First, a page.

You’re not getting enough exercise. Exercise helps you maintain a healthy weight, which means you’re probably more into sex with your partner because you feel physically good and you’re more confident. Physical activity also promotes proper blood circulation, so not getting enough could affect your ability to get aroused. And exercise increases serotonin and dopamine levels, feel-good chemicals that are important for a healthy libido.

You’re watching too much porn. If you’re expecting sex to be like a porno, no wonder you’re not satisfied. You’re comparing it to something that’s fake. Porn can certainly spice things up in the bedroom, but it can be bad for sex too. For example, there’s almost no foreplay, everyone has zero body hair, women are always ready and down for anything, men have penises larger than you ever thought possible, and the ending is always perfect. Porn also ignores the emotional connection that lots of people need to have great sex. It’s totally unrealistic; so don’t use porn as your sex manual.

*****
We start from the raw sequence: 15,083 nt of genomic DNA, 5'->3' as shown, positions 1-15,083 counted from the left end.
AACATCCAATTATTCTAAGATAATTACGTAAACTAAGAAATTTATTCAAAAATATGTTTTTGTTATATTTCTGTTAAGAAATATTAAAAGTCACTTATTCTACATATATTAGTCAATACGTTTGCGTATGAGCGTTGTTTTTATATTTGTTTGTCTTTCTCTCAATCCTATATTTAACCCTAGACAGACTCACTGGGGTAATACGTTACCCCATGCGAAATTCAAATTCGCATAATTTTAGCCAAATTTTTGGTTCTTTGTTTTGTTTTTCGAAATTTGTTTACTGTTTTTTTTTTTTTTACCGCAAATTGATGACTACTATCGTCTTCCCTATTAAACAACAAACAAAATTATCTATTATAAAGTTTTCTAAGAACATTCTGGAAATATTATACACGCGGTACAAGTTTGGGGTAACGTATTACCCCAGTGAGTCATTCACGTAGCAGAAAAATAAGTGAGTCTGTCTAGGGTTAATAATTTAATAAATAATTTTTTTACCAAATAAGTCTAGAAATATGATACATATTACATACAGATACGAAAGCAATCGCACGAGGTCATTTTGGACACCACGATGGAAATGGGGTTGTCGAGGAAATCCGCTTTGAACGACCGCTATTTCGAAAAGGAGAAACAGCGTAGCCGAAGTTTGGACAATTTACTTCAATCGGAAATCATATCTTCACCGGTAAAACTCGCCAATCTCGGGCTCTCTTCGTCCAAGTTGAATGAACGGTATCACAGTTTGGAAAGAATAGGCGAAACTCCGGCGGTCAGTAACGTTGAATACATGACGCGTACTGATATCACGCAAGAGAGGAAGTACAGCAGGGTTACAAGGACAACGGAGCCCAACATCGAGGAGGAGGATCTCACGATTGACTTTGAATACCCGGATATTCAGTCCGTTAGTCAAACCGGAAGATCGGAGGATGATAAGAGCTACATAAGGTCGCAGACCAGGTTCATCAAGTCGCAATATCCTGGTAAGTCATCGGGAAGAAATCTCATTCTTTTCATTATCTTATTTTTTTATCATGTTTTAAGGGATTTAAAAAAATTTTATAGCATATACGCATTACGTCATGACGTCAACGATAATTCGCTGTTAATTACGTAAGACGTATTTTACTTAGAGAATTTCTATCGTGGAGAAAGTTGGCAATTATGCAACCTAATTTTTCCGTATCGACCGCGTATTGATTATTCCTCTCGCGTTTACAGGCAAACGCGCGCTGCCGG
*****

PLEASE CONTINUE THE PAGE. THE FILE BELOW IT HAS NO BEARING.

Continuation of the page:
You’re not having enough sex. Apparently, the more sex you have, the more you’ll be in the mood for it. While there’s no ideal amount of sex that you should be having, if you’re unhappy with your sex frequency, you might just have to do it more often. Sex increases blood flow and releases oxytocin and endorphins, pleasure chemicals that make you feel good, making you desire it more. Sex is a huge stress reliever, and the more relaxed you are, the more likely it is you’ll be looking for more. As Nike would say, just do it.

You may have a sexual desire disorder. The human sex drive is very complicated, so it’s hard to know sometimes exactly what’s wrong. If you’ve ruled out all of the above factors, it’s possible you could have hypoactive sexual desire disorder (HSDD) or sexual aversion disorder (SAD). Both conditions are rare but also underdiagnosed. Treatment includes hormone replacement, psychotherapy, and sex therapy. Again, the best thing you can do is talk to your doctor to hopefully determine any underlying problems. Don’t be afraid to do what it takes to get the sex life you want to have!